Banned Books Week 2014: Experiencing the comic

Banned Books Week logo
Artwork courtesy of the American Library Association

This year’s Banned Books Week (Sep. 21-27) features comics and graphic novels.  Ironically I covered comics last year.  This time I’ll discuss one graphic novel, Riyoko Ikeda’s The Rose of Versailles.

Oscar is a girl raised as a boy and trained as a soldier.  As Commander of France’s Royal Guard she faces both scheming nobles and a naive Marie Antoinette.  All the while revolution looms (Dezaki et al., 2013).

Though I had only heard about the novel, I thought it could engage some history students (Perry, 2006).  Recently I viewed the easier-to-borrow animated series (Dezaki et al., 2013).  Viewers could compare its plot and characters to real events and people.  We could say the same about other forms of storytelling: let’s not ignore this form.

Banned Books Week celebrates our right to experience books and related media.  Now I have experienced The Rose of Versailles for myself.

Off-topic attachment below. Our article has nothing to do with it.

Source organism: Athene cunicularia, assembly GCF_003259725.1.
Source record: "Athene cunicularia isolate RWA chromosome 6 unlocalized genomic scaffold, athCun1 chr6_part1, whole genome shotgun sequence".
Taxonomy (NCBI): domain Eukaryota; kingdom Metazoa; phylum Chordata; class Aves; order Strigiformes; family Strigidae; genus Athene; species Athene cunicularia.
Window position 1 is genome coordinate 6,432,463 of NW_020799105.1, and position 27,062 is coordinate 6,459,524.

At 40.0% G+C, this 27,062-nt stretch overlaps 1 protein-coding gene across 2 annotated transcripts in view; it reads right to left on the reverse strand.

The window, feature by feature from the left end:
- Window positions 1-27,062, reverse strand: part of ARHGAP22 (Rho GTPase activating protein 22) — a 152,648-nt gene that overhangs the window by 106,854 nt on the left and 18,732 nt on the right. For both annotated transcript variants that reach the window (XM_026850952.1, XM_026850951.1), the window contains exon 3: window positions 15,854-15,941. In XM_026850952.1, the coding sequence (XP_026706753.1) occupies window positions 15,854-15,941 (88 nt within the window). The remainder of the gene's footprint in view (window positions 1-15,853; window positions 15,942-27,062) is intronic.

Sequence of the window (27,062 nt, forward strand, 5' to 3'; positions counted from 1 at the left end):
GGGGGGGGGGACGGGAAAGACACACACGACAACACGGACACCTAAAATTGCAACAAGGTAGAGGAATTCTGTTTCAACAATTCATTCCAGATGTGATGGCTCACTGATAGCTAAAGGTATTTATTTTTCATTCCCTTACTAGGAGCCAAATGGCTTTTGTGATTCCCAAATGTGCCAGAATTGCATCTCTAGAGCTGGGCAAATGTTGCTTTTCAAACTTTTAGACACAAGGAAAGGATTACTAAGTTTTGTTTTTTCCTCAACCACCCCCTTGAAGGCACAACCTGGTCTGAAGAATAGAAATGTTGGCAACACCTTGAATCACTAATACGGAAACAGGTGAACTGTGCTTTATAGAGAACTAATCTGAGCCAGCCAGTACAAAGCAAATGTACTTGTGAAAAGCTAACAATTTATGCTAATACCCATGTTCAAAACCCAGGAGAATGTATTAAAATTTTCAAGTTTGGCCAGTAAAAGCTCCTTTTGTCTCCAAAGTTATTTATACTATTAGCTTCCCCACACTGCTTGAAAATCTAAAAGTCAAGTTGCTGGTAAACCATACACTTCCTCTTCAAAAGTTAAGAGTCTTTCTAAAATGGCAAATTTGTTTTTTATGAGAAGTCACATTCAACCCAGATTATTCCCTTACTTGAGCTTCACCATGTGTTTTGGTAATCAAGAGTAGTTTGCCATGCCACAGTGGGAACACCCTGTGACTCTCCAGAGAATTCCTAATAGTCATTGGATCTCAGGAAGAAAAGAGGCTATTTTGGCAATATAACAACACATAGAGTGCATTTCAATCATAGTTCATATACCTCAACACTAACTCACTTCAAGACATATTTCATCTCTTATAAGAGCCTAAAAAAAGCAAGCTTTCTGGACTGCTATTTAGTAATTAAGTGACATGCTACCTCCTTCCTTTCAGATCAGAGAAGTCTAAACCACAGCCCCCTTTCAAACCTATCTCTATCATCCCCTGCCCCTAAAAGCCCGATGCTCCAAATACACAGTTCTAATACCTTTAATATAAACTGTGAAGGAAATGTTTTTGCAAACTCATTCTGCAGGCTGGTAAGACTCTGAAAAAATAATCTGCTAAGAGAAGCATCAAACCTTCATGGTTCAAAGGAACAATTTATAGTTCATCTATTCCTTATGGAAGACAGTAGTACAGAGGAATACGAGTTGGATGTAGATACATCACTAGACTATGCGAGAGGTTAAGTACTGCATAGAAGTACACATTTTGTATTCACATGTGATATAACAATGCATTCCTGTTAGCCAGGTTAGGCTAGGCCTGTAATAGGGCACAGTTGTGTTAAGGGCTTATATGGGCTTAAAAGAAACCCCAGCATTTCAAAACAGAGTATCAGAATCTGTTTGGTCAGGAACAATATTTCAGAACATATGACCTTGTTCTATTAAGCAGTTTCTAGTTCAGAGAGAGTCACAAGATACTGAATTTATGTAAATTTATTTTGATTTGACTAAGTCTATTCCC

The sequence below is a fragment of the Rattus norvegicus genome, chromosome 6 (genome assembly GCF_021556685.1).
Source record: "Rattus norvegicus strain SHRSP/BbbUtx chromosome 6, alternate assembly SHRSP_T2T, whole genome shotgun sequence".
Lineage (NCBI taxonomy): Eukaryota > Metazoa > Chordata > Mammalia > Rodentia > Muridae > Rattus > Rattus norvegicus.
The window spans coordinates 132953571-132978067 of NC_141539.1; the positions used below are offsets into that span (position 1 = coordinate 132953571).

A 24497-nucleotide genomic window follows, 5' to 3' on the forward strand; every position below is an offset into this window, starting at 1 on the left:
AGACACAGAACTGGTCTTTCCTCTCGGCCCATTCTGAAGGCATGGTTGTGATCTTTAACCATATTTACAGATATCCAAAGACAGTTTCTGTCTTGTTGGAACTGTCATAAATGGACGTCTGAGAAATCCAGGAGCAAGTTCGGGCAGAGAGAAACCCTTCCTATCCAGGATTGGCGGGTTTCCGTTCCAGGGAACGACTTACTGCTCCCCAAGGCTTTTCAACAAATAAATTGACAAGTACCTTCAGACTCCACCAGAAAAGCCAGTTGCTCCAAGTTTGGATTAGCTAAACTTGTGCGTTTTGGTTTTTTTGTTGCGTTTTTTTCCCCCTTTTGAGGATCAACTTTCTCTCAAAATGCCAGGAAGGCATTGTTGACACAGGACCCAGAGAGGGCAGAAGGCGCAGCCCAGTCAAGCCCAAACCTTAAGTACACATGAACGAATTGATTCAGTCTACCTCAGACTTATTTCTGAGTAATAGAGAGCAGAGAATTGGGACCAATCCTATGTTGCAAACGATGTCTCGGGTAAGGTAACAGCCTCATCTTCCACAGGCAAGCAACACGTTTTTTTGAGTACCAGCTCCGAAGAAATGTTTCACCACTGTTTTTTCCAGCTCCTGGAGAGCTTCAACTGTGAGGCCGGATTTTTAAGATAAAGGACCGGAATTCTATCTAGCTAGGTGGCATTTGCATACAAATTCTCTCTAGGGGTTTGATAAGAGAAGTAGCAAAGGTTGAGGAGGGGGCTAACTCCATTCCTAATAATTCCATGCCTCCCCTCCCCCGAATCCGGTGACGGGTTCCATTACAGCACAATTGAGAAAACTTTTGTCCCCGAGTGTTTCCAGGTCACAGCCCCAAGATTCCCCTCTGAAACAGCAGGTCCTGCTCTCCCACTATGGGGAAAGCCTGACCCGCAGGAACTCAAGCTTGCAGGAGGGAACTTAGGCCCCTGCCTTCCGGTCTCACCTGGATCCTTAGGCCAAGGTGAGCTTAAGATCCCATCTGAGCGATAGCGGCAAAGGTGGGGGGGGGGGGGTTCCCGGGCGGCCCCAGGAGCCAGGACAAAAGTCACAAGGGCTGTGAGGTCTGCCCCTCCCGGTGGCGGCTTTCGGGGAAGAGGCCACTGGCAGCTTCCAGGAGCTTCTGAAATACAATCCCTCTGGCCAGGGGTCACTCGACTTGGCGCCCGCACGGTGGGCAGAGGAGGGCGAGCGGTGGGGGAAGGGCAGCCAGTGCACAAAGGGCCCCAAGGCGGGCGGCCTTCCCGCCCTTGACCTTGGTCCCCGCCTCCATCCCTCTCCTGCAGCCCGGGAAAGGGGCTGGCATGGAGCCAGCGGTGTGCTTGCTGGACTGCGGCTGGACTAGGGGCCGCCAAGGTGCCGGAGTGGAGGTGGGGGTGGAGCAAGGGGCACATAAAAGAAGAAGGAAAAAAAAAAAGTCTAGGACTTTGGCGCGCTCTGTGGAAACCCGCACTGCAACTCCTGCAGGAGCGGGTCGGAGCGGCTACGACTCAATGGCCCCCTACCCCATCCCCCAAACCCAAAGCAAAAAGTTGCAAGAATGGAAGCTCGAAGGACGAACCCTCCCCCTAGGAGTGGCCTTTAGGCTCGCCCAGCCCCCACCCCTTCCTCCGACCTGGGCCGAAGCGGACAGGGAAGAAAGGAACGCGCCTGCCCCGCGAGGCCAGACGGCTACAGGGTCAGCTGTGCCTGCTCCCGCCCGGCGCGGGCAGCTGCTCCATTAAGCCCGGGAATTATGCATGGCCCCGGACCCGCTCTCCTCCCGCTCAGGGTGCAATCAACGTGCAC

References

Dezaki, O., & Nagahama, T. (Directors), Ginya, S., Katoì, S., & Gero, K. (Producers), & Ikeda, R. (Original creator). (2013).  The rose of Versailles, Part 1 [Television series]. Grimes, IA: Nozomi Entertainment/Right Stuf.

Perry, M. (2006). In defense of comics and connected habits of mind. Unpublished manuscript, Department of Adult & Higher Education, University of Southern Maine, Gorham, ME.

P.S. At press time I didn’t find specific challenges to The Rose of Versailles.  Still, manga are often challenged.

P.P.S.  Thanks to our interlibrary loan staff for the amazing turnaround time on my DVD request!